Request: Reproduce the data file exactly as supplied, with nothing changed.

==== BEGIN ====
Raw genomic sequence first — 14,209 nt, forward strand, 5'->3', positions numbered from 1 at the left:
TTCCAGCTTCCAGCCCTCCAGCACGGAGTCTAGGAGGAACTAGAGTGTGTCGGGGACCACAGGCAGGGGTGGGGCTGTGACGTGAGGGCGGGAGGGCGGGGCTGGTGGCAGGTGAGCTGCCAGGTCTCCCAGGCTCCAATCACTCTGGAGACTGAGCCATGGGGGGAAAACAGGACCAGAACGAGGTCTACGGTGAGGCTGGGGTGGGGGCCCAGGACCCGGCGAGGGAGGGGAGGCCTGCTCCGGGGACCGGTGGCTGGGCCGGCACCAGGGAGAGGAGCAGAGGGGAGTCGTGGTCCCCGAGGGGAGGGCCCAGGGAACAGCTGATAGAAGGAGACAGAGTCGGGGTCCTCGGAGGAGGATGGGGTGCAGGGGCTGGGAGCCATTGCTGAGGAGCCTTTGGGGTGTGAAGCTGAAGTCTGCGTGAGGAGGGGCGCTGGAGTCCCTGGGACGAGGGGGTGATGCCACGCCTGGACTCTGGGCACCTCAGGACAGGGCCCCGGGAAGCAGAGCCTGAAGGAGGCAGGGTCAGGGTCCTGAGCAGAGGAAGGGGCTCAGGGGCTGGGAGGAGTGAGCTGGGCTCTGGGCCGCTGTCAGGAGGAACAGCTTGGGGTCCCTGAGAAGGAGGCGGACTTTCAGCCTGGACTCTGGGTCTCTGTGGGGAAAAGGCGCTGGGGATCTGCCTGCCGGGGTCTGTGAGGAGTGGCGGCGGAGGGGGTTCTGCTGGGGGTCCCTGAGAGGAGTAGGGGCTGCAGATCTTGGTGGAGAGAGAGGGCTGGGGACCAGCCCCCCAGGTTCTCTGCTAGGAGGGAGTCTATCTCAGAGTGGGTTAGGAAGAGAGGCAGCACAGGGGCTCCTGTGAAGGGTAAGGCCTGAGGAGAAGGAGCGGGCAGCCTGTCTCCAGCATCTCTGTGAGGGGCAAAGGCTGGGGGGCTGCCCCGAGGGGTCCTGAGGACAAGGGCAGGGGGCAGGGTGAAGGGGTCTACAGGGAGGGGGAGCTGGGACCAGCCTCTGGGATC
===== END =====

Raw genomic sequence first — 14,209 nt, forward strand, 5'->3', positions numbered from 1 at the left:
TTCCAGCTTCCAGCCCTCCAGCACGGAGTCTAGGAGGAACTAGAGTGTGTCGGGGACCACAGGCAGGGGTGGGGCTGTGACGTGAGGGCGGGAGGGCGGGGCTGGTGGCAGGTGAGCTGCCAGGTCTCCCAGGCTCCAATCACTCTGGAGACTGAGCCATGGGGGGAAAACAGGACCAGAACGAGGTCTACGGTGAGGCTGGGGTGGGGGCCCAGGACCCGGCGAGGGAGGGGAGGCCTGCTCCGGGGACCGGTGGCTGGGCCGGCACCAGGGAGAGGAGCAGAGGGGAGTCGTGGTCCCCGAGGGGAGGGCCCAGGGAACAGCTGATAGAAGGAGACAGAGTCGGGGTCCTCGGAGGAGGATGGGGTGCAGGGGCTGGGAGCCATTGCTGAGGAGCCTTTGGGGTGTGAAGCTGAAGTCTGCGTGAGGAGGGGCGCTGGAGTCCCTGGGACGAGGGGGTGATGCCACGCCTGGACTCTGGGCACCTCAGGACAGGGCCCCGGGAAGCAGAGCCTGAAGGAGGCAGGGTCAGGGTCCTGAGCAGAGGAAGGGGCTCAGGGGCTGGGAGGAGTGAGCTGGGCTCTGGGCCGCTGTCAGGAGGAACAGCTTGGGGTCCCTGAGAAGGAGGCGGACTTTCAGCCTGGACTCTGGGTCTCTGTGGGGAAAAGGCGCTGGGGATCTGCCTGCCGGGGTCTGTGAGGAGTGGCGGCGGAGGGGGTTCTGCTGGGGGTCCCTGAGAGGAGTAGGGGCTGCAGATCTTGGTGGAGAGAGAGGGCTGGGGACCAGCCCCCCAGGTTCTCTGCTAGGAGGGAGTCTATCTCAGAGTGGGTTAGGAAGAGAGGCAGCACAGGGGCTCCTGTGAAGGGTAAGGCCTGAGGAGAAGGAGCGGGCAGCCTGTCTCCAGCATCTCTGTGAGGGGCAAAGGCTGGGGGGCTGCCCCGAGGGGTCCTGAGGACAAGGGCAGGGGGCAGGGTGAAGGGGTCTACAGGGAGGGGGAGCTGGGACCAGCCTCTGGGATC